im sure in someone who has moved from arendal to paradigm speakers will write an essay and poo on the arendals too. 😂 😂
 

Conrad

Moderator
Agree, it's that balance between completely transparent to the original sound or slightly coloured, warmer, whatever audiophile phrase you want to use, that changes the tone slightly but might make poor recordings sound more listenable. It's actually something I quite like about Bose, for example. I have a small set that I use in a home gym connected to Spotify. Everything I put through them sounds OK. It's never better, but it's never worse.

I'm not advocating going out and buying Bose, or suggesting that Bose are in some comparable with Arendal.

Another good detail test for you. Crosby, Stills and Nash, Guinnevere. At 2:28 or so there's the end of a phrase and you can hear one of the artists tapping their foot in time. It's very subtle but it's there. You need a decent recording of it, not sure it's in the spotify version but I can check. It's a good test of whether your speakers can separate it out as it's a noisy recording generally.

Obviously you can just crank it up and hear it, but then the rest of the track becomes unlistenable.
 

Conrad

Moderator
Hmmm. Maybe scratch that. I can hear it using Spotify on my Macbook pro speakers, so might not be the best test after all!
 

kenshingintoki

Distinguished Member
Hmmm. Maybe scratch that. I can hear it using Spotify on my Macbook pro speakers, so might not be the best test after all!


Yup could hear that quite easily :D
 

Apollo

Well-known Member
If you want a good example of the extra detail the Arendals can dig out of a soundtrack try the new UHD of Full Metal Jacket. They are revealing of just how rough the dialog in the barracks scene really is. Makes me wonder what the disc reviewers were listening to/with for it to not be mentioned?

Not just my system either, @mb3195 had the same problem to a greater degree even with his Trinnov :(
 

florentins

Novice Member
I have been listening to my new pair of Arendal 1961 towers for 2 weeks and i thought i’d share some impressions about how they perform for music and less for movies. Just before these I owned a pair of KEF R3 and for both I used the same amplifier, a Marantz PM7000N.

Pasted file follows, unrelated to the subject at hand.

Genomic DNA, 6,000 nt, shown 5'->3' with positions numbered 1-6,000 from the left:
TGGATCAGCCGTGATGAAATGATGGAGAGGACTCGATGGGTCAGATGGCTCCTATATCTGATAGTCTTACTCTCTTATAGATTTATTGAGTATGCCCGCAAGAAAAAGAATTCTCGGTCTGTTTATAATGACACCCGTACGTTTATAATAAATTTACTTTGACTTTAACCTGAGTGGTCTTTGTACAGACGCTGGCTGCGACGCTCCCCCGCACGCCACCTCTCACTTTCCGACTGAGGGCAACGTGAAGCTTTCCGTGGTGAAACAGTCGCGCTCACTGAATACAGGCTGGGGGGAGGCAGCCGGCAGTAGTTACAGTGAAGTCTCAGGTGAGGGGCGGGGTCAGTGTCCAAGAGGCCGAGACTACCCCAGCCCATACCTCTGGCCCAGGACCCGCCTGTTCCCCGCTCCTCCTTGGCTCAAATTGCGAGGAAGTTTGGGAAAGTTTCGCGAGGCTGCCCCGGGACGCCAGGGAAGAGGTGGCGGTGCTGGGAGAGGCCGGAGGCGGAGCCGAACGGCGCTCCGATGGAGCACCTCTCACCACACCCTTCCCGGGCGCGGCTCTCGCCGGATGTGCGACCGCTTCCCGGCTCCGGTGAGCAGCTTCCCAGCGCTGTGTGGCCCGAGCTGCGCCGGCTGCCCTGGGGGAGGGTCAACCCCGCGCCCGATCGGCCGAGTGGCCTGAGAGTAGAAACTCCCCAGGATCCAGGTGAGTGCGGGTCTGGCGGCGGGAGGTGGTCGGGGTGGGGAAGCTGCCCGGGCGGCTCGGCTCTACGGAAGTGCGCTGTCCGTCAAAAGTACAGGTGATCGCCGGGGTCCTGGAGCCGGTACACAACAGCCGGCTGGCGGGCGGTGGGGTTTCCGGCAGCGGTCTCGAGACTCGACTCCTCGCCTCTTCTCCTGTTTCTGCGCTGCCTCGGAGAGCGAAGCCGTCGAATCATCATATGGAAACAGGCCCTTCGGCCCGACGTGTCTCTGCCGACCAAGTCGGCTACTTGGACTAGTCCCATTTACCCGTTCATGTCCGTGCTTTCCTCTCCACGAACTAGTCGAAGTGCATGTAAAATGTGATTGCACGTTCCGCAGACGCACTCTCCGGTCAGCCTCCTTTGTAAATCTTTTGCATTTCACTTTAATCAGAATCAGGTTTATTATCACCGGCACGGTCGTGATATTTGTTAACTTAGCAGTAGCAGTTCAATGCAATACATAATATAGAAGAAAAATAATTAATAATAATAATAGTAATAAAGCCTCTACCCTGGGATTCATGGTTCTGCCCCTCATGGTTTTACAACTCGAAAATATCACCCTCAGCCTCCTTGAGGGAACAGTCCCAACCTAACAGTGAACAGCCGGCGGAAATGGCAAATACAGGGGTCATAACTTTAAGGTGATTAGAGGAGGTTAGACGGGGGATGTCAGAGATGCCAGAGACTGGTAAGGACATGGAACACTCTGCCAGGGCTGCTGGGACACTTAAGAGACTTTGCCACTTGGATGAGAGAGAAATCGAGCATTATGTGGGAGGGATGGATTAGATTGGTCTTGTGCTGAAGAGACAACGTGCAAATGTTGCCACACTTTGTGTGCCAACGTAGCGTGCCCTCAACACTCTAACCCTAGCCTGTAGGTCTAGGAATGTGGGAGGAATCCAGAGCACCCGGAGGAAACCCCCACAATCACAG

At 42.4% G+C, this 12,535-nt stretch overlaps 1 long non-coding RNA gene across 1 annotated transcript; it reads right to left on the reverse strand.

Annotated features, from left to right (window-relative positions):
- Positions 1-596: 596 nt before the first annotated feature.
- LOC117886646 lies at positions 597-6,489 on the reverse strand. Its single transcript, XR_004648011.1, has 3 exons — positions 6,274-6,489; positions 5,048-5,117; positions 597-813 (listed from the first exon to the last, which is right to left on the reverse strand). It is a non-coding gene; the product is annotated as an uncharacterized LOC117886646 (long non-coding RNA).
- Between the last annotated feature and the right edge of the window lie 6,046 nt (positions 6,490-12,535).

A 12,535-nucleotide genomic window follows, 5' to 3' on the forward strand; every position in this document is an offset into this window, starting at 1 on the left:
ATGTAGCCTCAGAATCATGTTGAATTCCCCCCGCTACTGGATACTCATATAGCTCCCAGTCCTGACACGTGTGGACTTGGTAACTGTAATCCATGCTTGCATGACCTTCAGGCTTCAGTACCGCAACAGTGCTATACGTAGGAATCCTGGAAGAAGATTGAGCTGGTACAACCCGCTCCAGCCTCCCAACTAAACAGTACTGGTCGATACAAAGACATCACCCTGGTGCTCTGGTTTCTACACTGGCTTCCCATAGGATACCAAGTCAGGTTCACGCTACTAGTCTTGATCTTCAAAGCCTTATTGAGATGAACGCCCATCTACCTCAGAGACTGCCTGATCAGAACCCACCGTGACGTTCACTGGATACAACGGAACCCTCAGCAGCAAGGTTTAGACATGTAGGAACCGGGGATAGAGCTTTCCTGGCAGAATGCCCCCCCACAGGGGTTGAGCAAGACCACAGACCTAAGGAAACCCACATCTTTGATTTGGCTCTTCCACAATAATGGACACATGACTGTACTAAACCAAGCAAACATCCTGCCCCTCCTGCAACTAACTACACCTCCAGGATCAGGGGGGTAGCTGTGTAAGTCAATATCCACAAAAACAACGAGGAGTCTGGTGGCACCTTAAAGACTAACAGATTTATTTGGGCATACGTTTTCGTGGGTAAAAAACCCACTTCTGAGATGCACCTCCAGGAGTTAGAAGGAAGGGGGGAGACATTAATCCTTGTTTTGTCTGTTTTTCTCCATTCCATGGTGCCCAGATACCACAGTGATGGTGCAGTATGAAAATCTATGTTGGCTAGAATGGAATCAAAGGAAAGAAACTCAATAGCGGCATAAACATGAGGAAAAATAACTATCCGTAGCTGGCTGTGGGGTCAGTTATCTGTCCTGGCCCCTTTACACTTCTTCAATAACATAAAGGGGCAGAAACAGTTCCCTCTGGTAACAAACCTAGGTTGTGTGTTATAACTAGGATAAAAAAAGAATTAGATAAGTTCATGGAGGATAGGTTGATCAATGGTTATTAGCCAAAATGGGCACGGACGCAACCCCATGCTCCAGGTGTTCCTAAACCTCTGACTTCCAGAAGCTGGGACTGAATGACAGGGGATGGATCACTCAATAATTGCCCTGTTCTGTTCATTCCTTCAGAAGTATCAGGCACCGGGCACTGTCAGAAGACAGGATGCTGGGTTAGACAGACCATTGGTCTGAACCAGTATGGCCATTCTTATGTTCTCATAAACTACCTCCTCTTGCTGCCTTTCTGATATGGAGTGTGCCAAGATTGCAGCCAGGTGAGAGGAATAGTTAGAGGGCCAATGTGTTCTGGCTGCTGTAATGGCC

They were admirably packaged and the speakers themselves look adequate for the price. There is a bit of warping on one of the woofers’s margin and the cabinet doesn’t sound very inert when knocking on the side but overall i’m pleased with the build quality.

1961s sound very relaxed but dynamic and they have a wide sound stage. The first few hours of playback the highs were a bit confused and the bass was a little muddy. After roughly 1 week all sounds gained more clarity. I would classify these speakers as smooth sounding, Arendal polished the harsh frequencies without making them sound warm like a pair of Wharfedale Diamond.

The highs are gentle and a bit rolled off in combination with the Marantz amp. There is no sign of harshness, not even in poorly recorded tracks (old songs) from Spotify.
The mids are also laid back. Voices don’t project forward as they would do in KEF R3. On the other hand, vocals are not as clear and precise as they were with the KEFs.
Bass response with the ports unsealed is overwhelming for me when listening to music. Sealing the enclosure helps a lot especially if they are placed right in front of a wall. I would actually remove the port plugs when watching movies but that’s not practical. The bass is pleasant, clean and it integrates very well with the other sounds.

An exigent listener could ask for a better imaging, resolution and vocal articulation but some of these would work against their easygoing character. Maybe the sound stage could have been slightly deeper and the instrument positioning more precise. After reading that they use long fiber pulp paper I expected them to sound natural but that didn’t happen. With a few exceptions (voices, brass instruments) I don’t think the KEFs sounded natural either but they were closer.